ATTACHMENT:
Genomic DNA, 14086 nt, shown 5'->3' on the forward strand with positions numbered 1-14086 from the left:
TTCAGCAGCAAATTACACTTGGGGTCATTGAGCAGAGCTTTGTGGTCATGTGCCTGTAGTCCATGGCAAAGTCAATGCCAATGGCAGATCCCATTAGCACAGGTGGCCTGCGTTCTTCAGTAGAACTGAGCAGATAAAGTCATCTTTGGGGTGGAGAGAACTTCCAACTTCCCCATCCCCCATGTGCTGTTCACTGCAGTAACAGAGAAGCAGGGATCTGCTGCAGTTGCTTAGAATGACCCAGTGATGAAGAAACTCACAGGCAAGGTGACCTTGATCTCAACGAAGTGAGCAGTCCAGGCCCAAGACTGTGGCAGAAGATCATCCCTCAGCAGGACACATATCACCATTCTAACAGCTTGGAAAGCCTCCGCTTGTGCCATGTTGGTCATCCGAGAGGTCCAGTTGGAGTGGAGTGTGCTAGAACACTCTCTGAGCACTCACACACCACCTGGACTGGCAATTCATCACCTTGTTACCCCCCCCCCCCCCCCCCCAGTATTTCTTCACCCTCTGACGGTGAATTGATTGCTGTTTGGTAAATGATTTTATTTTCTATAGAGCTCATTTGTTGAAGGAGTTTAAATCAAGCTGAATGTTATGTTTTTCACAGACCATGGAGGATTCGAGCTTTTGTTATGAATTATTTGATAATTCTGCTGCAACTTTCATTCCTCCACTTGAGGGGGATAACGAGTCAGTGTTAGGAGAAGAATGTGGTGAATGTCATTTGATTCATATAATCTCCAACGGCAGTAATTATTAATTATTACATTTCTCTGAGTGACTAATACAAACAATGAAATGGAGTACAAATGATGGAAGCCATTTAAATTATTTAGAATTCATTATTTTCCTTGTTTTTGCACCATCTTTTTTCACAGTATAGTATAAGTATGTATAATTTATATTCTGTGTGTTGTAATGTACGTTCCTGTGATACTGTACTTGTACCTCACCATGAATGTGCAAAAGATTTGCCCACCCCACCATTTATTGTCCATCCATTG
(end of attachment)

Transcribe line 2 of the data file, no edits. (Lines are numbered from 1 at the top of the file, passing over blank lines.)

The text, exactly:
TTCAGCAGCAAATTACACTTGGGGTCATTGAGCAGAGCTTTGTGGTCATGTGCCTGTAGTCCATGGCAAAGTCAATGCCAATGGCAGATCCCATTAGCACAGGTGGCCTGCGTTCTTCAGTAGAACTGAGCAGATAAAGTCATCTTTGGGGTGGAGAGAACTTCCAACTTCCCCATCCCCCATGTGCTGTTCACTGCAGTAACAGAGAAGCAGGGATCTGCTGCAGTTGCTTAGAATGACCCAGTGATGAAGAAACTCACAGGCAAGGTGACCTTGATCTCAACGAAGTGAGCAGTCCAGGCCCAAGACTGTGGCAGAAGATCATCCCTCAGCAGGACACATATCACCATTCTAACAGCTTGGAAAGCCTCCGCTTGTGCCATGTTGGTCATCCGAGAGGTCCAGTTGGAGTGGAGTGTGCTAGAACACTCTCTGAGCACTCACACACCACCTGGACTGGCAATTCATCACCTTGTTACCCCCCCCCCCCCCCCCCCAGTATTTCTTCACCCTCTGACGGTGAATTGATTGCTGTTTGGTAAATGATTTTATTTTCTATAGAGCTCATTTGTTGAAGGAGTTTAAATCAAGCTGAATGTTATGTTTTTCACAGACCATGGAGGATTCGAGCTTTTGTTATGAATTATTTGATAATTCTGCTGCAACTTTCATTCCTCCACTTGAGGGGGATAACGAGTCAGTGTTAGGAGAAGAATGTGGTGAATGTCATTTGATTCATATAATCTCCAACGGCAGTAATTATTAATTATTACATTTCTCTGAGTGACTAATACAAACAATGAAATGGAGTACAAATGATGGAAGCCATTTAAATTATTTAGAATTCATTATTTTCCTTGTTTTTGCACCATCTTTTTTCACAGTATAGTATAAGTATGTATAATTTATATTCTGTGTGTTGTAATGTACGTTCCTGTGATACTGTACTTGTACCTCACCATGAATGTGCAAAAGATTTGCCCACCCCACCATTTATTGTCCATCCATTG